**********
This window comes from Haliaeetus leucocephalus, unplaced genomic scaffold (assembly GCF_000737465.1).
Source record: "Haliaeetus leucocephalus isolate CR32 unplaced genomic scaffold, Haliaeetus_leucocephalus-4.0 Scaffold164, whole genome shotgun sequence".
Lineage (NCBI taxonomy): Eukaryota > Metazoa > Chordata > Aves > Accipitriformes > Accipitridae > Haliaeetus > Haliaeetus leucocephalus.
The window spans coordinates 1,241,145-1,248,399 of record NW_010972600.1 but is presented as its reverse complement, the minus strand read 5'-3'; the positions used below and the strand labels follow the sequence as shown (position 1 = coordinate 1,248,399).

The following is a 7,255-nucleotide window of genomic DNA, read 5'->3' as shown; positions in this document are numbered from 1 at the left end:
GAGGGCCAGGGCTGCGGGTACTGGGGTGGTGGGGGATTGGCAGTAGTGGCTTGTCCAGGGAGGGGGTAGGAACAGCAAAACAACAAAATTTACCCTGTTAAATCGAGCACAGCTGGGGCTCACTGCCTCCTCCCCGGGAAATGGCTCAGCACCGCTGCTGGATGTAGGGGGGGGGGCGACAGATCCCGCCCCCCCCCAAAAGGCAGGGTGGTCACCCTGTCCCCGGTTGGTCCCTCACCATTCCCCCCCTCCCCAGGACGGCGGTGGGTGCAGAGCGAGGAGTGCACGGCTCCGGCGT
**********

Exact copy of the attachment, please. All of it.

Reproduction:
This window comes from Haliaeetus leucocephalus, unplaced genomic scaffold (assembly GCF_000737465.1).
Source record: "Haliaeetus leucocephalus isolate CR32 unplaced genomic scaffold, Haliaeetus_leucocephalus-4.0 Scaffold164, whole genome shotgun sequence".
Lineage (NCBI taxonomy): Eukaryota > Metazoa > Chordata > Aves > Accipitriformes > Accipitridae > Haliaeetus > Haliaeetus leucocephalus.
The window spans coordinates 1,241,145-1,248,399 of record NW_010972600.1 but is presented as its reverse complement, the minus strand read 5'-3'; the positions used below and the strand labels follow the sequence as shown (position 1 = coordinate 1,248,399).

The following is a 7,255-nucleotide window of genomic DNA, read 5'->3' as shown; positions in this document are numbered from 1 at the left end:
GAGGGCCAGGGCTGCGGGTACTGGGGTGGTGGGGGATTGGCAGTAGTGGCTTGTCCAGGGAGGGGGTAGGAACAGCAAAACAACAAAATTTACCCTGTTAAATCGAGCACAGCTGGGGCTCACTGCCTCCTCCCCGGGAAATGGCTCAGCACCGCTGCTGGATGTAGGGGGGGGGGCGACAGATCCCGCCCCCCCCCAAAAGGCAGGGTGGTCACCCTGTCCCCGGTTGGTCCCTCACCATTCCCCCCCTCCCCAGGACGGCGGTGGGTGCAGAGCGAGGAGTGCACGGCTCCGGCGT